Cuban Salsa: Juana la Cubana

The move, Juana la Cubana, is one of the most popular intermediate Cuban Salsa moves. A classic. As a beginner, I learned it in three different dance schools in Copenhagen, and the number of videos found on YouTube bear witness to its popularity.

Juana la Cubana is not one of the easiest moves, and many intermediate Leads, having just learned it, tend to fail it in social dancing with other Follows than their class mates, and soon forget the move. But many of these Leads rediscover the move at advanced level, give it another try and now they succeed with almost any Follow and make it part of their standard repertoire.

Video 1 is from “Son De Habana”, Bogotá, Colombia, 2015. I like the videos with Alexander Barrerto and Susana Osorio, they have their own style of measured passion.

Same Video on YouTube

Video 2 is from “Salsafición”, Mexico, 2018. I like the videos with Amando and Anahí. They have a complete online free course in Cuban Sala, definitely worth looking at. It takes a while to get used to the fun style of Amando, though.

Same Video on YouTube

Juana la Cubana in context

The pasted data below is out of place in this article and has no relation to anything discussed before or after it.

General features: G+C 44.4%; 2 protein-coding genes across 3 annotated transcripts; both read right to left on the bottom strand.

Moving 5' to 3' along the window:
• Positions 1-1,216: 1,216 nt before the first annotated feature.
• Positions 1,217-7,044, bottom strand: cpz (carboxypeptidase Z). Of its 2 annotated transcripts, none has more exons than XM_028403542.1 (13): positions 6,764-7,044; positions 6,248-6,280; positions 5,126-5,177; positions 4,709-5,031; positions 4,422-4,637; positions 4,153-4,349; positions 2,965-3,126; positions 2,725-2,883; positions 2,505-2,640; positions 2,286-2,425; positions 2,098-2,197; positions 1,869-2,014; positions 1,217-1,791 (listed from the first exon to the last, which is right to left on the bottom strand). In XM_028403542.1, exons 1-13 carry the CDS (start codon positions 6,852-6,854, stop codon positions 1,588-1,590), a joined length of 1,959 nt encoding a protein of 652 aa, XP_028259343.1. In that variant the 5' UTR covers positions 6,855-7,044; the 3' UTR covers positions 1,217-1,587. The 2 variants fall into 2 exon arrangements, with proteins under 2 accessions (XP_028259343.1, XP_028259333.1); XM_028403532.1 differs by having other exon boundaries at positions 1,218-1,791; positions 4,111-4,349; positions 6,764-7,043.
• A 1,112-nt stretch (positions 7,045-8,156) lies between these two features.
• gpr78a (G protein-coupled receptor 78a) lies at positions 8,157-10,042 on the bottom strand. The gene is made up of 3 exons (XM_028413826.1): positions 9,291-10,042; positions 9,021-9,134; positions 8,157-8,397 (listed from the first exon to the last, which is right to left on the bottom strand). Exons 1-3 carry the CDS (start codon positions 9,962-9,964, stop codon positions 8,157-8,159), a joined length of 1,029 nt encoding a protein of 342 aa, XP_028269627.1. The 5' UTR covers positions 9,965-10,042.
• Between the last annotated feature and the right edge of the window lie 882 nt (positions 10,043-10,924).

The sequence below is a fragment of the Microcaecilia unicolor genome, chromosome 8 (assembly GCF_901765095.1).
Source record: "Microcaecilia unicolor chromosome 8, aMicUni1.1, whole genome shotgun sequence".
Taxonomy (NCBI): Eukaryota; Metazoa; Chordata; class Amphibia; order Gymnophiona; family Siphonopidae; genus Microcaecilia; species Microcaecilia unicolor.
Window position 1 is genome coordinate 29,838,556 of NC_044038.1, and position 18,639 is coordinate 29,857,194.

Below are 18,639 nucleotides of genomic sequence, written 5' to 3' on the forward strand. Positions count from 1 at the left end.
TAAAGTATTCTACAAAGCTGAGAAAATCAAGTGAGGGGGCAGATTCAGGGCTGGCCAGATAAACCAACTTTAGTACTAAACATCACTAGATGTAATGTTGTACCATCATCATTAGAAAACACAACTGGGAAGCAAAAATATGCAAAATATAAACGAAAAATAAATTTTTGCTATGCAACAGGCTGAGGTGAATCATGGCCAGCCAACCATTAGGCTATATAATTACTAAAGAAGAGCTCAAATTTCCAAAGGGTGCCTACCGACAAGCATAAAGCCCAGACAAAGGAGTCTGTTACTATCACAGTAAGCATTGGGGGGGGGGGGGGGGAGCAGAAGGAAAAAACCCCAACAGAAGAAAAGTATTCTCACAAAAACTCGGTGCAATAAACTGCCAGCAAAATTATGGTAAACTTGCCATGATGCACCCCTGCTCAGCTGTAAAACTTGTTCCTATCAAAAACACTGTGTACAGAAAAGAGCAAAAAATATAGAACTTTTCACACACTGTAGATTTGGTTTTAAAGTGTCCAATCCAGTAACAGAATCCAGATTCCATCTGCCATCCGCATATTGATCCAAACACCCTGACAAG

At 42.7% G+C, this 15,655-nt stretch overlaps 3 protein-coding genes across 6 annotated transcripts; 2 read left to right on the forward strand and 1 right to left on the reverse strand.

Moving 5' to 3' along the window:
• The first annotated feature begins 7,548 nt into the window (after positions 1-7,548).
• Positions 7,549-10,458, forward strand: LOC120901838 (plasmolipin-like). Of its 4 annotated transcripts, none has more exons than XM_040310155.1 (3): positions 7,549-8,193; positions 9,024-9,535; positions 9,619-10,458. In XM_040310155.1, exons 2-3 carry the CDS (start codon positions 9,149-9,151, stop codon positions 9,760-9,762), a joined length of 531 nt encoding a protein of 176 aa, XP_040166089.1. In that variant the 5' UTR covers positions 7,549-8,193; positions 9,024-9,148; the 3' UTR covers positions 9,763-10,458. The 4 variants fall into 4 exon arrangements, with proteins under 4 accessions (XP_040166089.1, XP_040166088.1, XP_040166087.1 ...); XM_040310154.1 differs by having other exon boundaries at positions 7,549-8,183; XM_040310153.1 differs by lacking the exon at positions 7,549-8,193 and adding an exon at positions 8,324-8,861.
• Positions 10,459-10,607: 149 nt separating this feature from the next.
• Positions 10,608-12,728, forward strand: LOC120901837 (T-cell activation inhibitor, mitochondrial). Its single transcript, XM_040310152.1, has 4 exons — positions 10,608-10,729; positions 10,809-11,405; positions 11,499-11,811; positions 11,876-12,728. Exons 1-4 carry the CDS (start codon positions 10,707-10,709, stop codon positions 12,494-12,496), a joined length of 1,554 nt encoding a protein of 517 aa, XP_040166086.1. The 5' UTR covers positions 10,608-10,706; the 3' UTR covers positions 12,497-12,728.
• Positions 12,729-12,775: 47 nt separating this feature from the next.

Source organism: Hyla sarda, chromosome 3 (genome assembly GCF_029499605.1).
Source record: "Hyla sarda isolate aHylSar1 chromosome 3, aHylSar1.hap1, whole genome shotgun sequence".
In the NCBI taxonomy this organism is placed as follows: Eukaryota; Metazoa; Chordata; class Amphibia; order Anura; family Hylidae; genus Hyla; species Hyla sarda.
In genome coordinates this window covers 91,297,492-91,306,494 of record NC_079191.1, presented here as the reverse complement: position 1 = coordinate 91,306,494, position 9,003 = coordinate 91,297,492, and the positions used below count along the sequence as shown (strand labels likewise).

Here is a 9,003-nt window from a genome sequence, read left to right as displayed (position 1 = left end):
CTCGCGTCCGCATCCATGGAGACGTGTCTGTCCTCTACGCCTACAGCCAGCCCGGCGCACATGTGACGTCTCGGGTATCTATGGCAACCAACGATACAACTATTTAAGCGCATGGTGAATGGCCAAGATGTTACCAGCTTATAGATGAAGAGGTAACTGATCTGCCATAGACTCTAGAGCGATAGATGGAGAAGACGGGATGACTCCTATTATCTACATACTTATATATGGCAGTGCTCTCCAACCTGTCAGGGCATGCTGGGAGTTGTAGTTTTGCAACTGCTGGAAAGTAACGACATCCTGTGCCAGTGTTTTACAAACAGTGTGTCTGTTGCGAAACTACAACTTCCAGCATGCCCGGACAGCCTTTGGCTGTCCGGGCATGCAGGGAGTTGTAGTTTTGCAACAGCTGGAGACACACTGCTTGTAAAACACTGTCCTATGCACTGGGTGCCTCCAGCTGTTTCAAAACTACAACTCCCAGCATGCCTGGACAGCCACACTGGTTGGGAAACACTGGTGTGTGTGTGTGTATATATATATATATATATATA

Video 3 is from “”, 2017, with some of my favourite dancers, Piotr Agassi and his fantastic “no back rocking” Follow. I don’t like that her name is never mentioned, she deserves a lot of credit.

The video is long, and Juana la Cubana only appears three times but it is superb dancing, and it is inspiring to see the figure in the context of a staged social dance. At 2:00 and 2:40 the move is shown with an alternative exit that I am testing at the moment. At 4:50 we see the standard Juana la Cubana.

Same Video on YouTube

For the discussion

Video 4 is from “Avinciia-Dance”, France, 2015. And I bring it as a warning. These people have several great videos out there, except that they are not typical Cuban Salsa. Juana la Cubana is a classical Cuban move. It is two handed all the way and has a characteristic Alarde to the Lead in the transition from the El Uno part to Exhibela. Both these features, defining the original move, are gone in Amandino’s version.

There is nothing wrong with the move of Amandino, as long as it is just a version “I some times use”. The problem arises if you systematically dilute the look and feel of Cuban Salsa in your dancing, as Amandino has a tendency to do.

Same Video on YouTube

Who is Juana la Cubana?

“Juana la Cubana” is the nickname for Juana Bacallao (born 1925), a Cuban singer and musician. “Juana la Cubana” is a 1988 hit song by La Pura Sabrosura. “Juana la Cubana” is a B-movie from 1994. None of the three are related. That is “Juana la Cubana” seems to be a metaphor or archetype for a sensual Cuban woman?

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